To survive in this competitive environment, manufacturing organisations need to look for every opportunity to be more efficient, improve their productivity, reduce their cost structures while increasing the quality of their product or service.
To address these issues, manufacturing businesses have implemented LEAN manufacturing principles that have allowed them to manage every process and cost within their environment and thus make great headway in achieving these improvements.
Incredibly, there is nothing stopping the growing service industry, or any other industry as a matter of fact, from taking a LEAN business approach to help them develop a hyper-effective processes and profitable business model.
In most cases, LEAN process improvements not only prevent waste but actually eliminates existing waste. By focusing on reducing waste first instead of trying to merely manage existing processes, companies have made great headway in managing their costs.
Companies tend to account for waste and activity at every stage as part of their overhead – costs which get rolled into the price paid by customers. There isn’t a customer alive that wants to pay for your organisations waste and inability to control their costs. Thus, an essential step in creating LEAN business processes is eliminating wasteful activities that eat up time and resources and that provide no value to you or the customer.
Waste is not just a manufacturing and production related issue, any process or activity in any organisation that provides no value to the customer or contributes nothing to your bottom line, can be considered “waste”. These processes and activities are often overlooked but when actually measured, cost the organisation on a monthly basis and come straight off the bottom line.
This type of waste exists at every level of your company, in every department, and within virtually every activity that takes place. When you can transition your teams away from a “that’s just how we do it” mentality, you can start developing LEAN business processes by identifying and eliminating key areas of waste.
The ultimate LEAN target is the total elimination of waste. And while that is virtually impossible to achieve, it should still be the goal. Here are the most common areas of waste in business, regardless of sector or industry.
For product-based businesses, inventory can be a massive waste. This is especially true in the CPG industry where products can expire. Any inventory that isn’t directly required for meeting customer orders should be considered potential waste. Examine your inventory against sales data to reduce inventory to the absolute minimum.
For manufacturing, this ties back to your inventory. Companies often want to keep employees busy, so their labour is well-used, they’ll continue production, and move more stock into the warehouse. The better approach is to reduce hours and trim those employees when the work is done.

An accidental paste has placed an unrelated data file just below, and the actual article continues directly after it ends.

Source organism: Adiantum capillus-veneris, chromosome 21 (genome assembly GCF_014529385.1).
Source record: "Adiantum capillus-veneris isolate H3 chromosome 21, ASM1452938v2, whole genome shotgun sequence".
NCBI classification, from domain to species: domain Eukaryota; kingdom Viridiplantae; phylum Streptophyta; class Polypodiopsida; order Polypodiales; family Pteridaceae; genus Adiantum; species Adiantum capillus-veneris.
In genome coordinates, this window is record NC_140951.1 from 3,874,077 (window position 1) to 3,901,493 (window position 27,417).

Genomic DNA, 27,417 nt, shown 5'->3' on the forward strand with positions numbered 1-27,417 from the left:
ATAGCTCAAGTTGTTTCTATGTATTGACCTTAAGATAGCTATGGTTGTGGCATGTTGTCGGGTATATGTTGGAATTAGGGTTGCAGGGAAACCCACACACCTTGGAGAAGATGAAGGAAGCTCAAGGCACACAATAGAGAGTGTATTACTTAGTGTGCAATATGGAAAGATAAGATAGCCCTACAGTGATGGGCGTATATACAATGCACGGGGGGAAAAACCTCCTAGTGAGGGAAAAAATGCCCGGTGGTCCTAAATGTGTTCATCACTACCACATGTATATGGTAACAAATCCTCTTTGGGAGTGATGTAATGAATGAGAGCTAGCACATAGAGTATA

It’s staggering how many companies utilise an extensive system of checks and balances to catch errors, yet they still occur. Where we aim for improving quality on the output, we wind up wasting more without making a significant dent to justify the costs. Over-processing often occurs when extra work is required to fix issues and defects, or to rework a problem that could have been done properly the first time if processes were carefully followed and/or improved upon.
It’s shocking how much cost goes into moving something, be it product or data. For manufacturing and physical goods, products are constantly moved from one location to another despite the fact that they may sit for an extended period. In many cases, they’re constantly routed around the same facility to make room for additional inventory being moved.
Downtime occurs regularly, often as a period of forced inactivity due to a downstream process that is halted or bottlenecked. Waiting for parts and subcomponents, change in orders, broken equipment, too-frequent inspections, product changes, a lack of orders and more can all bring manufacturing to a halt.
Employees in manufacturing and warehouses waste large amounts of time walking to find stock. You know it’s in stock, but you can’t remember where you put it. A systems can firstly keep track of where it was placed and secondly plan the shortest route to take and instruct the person where to go next.
Bottlenecks in processes compromise efficiency and productivity. Problems, like moving products between stations can make it hard to keep things moving smoothly. Identify the bottlenecks.
An efficient business is a successful business - you waste less time on correcting mistakes and spend less money shipping corrected orders if you take the time to get it right in the first place.
Warehouses are an integral part of most industries – but order fulfilment can take a lot longer than is strictly necessary if your picking and packaging processes aren’t as efficient as they could be. Just half a percent of picking mistakes can lead to losses in profits for both your and your customer’s business.
If you’re trying to make your process more efficient, ManageABLE WMS will help you improve the picking and packaging stages of order fulfilment.